On 10/06/2013 04:42 PM, Peter Percival wrote: > Arturo Magidin wrote: > >> >> Technically, two functions are equal if and only if they have the >> same domain, and they take the same value at each point on the >> domain. > > I wonder why you don't require the codomains to be the same as well. > Two functions might be equal according to that definition but one could > be invertible and the other not. >
In the way I think of a function 'f', no co-domain attaches to 'f' in a natural way. For example, for the function f with domain R (= the set of real numbers) and such that, for any x in R,
f(x) = sin(x),
the domain of f is R, but I would write: "f with co-domain R", "f with co-domain [-1, 1]", or by abuse of language, "f(x) with co-domain R", "f(x) with co-domain [-1,1]".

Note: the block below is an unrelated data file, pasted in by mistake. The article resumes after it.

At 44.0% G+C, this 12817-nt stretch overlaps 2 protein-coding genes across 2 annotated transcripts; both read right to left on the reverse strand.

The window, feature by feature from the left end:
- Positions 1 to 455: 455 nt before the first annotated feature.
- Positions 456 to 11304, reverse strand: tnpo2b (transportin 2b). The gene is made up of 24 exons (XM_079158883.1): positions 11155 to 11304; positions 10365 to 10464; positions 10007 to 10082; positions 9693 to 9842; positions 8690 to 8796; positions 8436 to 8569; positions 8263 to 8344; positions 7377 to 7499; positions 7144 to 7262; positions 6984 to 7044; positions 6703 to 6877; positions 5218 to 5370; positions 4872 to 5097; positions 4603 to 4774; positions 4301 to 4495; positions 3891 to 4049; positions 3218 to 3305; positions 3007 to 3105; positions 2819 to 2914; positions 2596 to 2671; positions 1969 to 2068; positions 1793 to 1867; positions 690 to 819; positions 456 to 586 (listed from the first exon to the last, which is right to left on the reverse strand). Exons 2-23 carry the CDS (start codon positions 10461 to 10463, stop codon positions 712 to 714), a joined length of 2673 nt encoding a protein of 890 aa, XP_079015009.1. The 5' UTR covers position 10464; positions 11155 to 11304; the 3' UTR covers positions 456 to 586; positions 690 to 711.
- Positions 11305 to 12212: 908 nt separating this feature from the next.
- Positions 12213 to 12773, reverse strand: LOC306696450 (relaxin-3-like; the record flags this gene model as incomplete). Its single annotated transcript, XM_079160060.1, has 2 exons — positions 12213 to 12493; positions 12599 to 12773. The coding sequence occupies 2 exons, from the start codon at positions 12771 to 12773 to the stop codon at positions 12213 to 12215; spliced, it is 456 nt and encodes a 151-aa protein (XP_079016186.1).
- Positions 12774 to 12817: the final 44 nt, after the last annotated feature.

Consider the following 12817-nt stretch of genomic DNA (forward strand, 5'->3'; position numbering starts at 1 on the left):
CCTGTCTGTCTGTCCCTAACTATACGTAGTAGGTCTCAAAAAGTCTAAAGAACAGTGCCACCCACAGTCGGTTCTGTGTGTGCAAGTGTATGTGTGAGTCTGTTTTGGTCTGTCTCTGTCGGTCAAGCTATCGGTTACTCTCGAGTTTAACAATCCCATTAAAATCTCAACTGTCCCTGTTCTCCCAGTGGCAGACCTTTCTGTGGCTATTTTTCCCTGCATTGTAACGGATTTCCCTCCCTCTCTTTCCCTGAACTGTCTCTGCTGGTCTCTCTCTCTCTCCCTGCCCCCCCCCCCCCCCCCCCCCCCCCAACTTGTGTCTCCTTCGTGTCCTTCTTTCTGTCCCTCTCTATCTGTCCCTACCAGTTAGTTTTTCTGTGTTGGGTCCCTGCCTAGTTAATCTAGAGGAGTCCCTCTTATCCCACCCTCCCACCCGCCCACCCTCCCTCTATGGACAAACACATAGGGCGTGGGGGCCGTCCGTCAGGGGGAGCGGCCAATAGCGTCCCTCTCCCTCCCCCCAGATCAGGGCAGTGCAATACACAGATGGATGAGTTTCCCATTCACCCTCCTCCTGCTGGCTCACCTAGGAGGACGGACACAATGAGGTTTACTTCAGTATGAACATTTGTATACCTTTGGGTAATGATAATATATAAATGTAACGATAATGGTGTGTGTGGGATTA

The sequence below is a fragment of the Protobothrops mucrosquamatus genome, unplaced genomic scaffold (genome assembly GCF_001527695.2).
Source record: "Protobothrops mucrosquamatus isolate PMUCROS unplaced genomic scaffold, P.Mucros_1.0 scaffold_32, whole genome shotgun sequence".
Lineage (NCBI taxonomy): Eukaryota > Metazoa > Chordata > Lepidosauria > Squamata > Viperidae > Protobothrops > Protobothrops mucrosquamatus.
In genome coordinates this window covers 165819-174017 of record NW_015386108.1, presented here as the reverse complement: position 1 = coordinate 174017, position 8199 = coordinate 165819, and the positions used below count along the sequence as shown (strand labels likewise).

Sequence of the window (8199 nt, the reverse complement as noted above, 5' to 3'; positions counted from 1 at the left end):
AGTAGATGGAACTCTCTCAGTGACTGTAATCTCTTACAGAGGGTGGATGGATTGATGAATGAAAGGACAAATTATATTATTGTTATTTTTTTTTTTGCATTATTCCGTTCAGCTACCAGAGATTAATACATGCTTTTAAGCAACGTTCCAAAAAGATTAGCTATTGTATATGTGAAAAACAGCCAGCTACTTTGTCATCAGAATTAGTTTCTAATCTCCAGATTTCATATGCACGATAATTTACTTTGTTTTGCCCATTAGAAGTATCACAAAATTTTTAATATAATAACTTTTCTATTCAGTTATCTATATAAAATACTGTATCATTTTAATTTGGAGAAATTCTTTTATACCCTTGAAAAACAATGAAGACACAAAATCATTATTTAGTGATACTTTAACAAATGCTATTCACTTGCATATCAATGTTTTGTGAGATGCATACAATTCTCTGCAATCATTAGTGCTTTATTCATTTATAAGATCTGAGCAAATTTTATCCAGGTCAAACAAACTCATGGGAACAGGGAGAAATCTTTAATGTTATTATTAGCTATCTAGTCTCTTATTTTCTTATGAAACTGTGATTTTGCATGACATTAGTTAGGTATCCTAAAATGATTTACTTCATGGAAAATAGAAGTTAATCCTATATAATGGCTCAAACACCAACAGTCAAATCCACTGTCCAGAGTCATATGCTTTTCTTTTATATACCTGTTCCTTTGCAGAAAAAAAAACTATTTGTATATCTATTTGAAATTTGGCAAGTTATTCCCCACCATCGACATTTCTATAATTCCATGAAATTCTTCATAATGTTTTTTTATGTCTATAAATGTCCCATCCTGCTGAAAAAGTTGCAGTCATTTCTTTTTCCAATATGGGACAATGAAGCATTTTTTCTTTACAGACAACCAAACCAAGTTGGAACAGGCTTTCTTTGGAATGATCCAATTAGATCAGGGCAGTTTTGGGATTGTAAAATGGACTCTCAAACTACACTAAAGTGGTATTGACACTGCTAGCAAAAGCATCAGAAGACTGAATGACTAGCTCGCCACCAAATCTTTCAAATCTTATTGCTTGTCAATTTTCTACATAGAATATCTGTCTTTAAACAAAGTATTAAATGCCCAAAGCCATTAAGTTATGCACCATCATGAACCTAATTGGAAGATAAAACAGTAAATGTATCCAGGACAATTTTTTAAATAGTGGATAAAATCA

Nevertheless, the default, primary, definition of "function" at PlanetMath provides for a co-domain being attached to a function. They say that "in set theory", a function is a special type of relation, so along the line of thought in Arturo Magidin's way of thinking or my way of thinking.
The "no co-domain included" definition is convenient, because for example we can say
f: C -> C is the polynomial function defined by f(z):= z^137 + 202 z^23 - 45z^4 + 32 z^3 - 1001 z^2 + 7z , all this without bothering to specify a co-domain.
And in any case, if we say "f maps C onto C", it's equivalent to saying f(C) = C.